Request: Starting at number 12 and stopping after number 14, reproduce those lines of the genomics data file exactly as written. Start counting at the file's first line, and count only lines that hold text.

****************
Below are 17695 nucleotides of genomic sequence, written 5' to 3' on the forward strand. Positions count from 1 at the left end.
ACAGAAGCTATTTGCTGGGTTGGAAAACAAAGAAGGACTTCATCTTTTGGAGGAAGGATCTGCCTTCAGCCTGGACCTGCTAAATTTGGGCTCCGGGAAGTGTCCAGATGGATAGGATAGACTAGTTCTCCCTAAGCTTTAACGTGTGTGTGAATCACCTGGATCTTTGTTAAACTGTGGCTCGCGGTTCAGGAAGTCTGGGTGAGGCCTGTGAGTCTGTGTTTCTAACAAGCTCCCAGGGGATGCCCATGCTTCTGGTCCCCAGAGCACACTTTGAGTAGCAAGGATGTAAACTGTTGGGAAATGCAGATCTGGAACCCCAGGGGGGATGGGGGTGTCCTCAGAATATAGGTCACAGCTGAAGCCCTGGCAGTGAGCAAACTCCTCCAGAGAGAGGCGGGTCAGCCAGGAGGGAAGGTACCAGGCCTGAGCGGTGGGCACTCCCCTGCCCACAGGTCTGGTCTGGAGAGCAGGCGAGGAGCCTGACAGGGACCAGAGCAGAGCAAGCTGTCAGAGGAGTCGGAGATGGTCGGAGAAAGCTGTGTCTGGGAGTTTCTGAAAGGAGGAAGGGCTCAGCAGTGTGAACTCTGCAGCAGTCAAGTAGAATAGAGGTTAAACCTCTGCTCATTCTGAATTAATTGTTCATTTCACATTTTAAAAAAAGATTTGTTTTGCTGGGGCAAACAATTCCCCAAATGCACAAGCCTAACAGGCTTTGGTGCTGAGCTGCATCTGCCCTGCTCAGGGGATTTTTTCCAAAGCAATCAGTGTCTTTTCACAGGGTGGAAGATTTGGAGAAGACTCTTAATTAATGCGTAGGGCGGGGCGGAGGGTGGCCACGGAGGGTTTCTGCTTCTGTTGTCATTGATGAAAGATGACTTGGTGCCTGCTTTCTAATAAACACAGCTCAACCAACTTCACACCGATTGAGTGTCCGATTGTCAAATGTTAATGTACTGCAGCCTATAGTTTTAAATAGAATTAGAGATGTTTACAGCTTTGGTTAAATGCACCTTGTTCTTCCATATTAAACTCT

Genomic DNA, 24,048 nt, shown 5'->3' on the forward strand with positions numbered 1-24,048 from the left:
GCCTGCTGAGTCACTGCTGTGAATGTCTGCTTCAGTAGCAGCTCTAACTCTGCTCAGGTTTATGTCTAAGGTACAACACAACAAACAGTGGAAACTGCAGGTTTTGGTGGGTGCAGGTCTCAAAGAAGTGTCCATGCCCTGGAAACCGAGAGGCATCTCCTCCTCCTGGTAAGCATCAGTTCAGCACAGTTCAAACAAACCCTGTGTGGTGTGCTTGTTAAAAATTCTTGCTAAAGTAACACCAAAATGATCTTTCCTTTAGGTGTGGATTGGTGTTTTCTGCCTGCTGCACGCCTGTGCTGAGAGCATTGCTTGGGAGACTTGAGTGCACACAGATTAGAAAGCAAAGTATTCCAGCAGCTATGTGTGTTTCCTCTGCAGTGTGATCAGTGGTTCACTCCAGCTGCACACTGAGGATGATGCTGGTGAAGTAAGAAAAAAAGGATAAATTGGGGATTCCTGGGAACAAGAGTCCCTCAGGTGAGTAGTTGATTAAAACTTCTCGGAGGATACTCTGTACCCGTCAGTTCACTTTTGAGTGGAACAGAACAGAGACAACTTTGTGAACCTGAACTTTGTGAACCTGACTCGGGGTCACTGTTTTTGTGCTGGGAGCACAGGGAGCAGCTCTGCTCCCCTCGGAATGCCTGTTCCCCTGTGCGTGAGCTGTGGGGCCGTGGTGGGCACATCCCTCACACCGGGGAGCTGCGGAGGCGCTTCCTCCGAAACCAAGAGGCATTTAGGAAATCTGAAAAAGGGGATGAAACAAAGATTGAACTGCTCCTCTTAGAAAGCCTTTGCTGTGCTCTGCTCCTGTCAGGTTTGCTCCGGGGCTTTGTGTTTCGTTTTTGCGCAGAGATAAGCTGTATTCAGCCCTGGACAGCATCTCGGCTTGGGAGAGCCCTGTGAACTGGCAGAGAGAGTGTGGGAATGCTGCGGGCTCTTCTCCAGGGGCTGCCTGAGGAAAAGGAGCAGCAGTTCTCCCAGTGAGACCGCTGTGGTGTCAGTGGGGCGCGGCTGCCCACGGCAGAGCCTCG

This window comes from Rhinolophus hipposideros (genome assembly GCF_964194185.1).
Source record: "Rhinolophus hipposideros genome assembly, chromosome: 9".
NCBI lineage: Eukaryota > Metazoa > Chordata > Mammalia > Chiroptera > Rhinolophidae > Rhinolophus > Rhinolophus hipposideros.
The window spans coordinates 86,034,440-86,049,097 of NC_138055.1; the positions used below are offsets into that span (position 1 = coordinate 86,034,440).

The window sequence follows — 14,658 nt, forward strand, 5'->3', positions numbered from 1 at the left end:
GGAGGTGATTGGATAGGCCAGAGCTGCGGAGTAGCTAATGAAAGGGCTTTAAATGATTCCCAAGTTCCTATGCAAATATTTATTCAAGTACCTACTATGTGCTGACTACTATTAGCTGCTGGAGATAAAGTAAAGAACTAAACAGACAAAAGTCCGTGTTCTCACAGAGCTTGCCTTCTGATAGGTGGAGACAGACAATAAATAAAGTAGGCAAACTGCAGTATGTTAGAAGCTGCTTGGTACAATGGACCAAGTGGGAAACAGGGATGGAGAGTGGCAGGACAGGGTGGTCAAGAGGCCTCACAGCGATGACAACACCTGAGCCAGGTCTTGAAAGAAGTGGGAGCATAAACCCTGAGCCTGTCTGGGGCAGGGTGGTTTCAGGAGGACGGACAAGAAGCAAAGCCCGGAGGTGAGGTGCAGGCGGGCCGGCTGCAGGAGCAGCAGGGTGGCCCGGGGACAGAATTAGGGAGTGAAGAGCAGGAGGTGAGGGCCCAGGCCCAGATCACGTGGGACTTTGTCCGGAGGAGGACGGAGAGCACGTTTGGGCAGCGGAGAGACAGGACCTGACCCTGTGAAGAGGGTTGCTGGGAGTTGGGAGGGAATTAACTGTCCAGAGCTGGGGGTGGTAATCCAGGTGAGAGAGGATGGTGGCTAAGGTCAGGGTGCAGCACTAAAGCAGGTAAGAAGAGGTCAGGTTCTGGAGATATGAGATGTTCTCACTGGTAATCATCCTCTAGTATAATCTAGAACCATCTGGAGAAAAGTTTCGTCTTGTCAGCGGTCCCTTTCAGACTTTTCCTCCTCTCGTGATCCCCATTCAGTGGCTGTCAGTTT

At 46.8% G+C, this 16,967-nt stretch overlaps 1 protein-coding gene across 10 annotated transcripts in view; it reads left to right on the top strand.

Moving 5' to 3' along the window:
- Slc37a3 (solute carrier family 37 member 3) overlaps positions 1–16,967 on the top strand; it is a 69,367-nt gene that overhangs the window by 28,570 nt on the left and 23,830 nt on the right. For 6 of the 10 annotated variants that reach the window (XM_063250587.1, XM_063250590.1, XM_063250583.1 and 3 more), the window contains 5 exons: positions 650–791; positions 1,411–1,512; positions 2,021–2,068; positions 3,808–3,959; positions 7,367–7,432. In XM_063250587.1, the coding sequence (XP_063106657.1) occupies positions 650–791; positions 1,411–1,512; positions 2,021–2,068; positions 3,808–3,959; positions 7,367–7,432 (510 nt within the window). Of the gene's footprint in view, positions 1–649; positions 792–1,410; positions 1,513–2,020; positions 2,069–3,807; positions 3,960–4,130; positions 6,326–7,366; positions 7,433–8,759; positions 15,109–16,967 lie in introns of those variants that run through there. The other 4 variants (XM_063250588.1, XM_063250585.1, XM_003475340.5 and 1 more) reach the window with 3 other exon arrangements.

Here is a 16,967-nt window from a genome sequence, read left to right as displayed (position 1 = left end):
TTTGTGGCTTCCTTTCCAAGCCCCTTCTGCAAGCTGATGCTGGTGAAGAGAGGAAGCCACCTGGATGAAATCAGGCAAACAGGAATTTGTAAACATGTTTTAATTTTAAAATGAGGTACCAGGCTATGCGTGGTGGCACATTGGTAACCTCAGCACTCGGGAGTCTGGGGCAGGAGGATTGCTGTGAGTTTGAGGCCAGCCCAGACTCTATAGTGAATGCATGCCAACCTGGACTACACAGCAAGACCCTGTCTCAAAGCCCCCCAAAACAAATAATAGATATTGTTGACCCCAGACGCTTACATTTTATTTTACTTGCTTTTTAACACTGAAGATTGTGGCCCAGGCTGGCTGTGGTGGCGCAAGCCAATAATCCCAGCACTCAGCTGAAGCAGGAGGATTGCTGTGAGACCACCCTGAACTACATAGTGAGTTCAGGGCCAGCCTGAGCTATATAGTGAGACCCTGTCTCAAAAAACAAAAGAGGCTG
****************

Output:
Moving 5' to 3' along the window:
- Slc37a3 (solute carrier family 37 member 3) overlaps positions 1–16,967 on the top strand; it is a 69,367-nt gene that overhangs the window by 28,570 nt on the left and 23,830 nt on the right. For 6 of the 10 annotated variants that reach the window (XM_063250587.1, XM_063250590.1, XM_063250583.1 and 3 more), the window contains 5 exons: positions 650–791; positions 1,411–1,512; positions 2,021–2,068; positions 3,808–3,959; positions 7,367–7,432. In XM_063250587.1, the coding sequence (XP_063106657.1) occupies positions 650–791; positions 1,411–1,512; positions 2,021–2,068; positions 3,808–3,959; positions 7,367–7,432 (510 nt within the window). Of the gene's footprint in view, positions 1–649; positions 792–1,410; positions 1,513–2,020; positions 2,069–3,807; positions 3,960–4,130; positions 6,326–7,366; positions 7,433–8,759; positions 15,109–16,967 lie in introns of those variants that run through there. The other 4 variants (XM_063250588.1, XM_063250585.1, XM_003475340.5 and 1 more) reach the window with 3 other exon arrangements.

Here is a 16,967-nt window from a genome sequence, read left to right as displayed (position 1 = left end):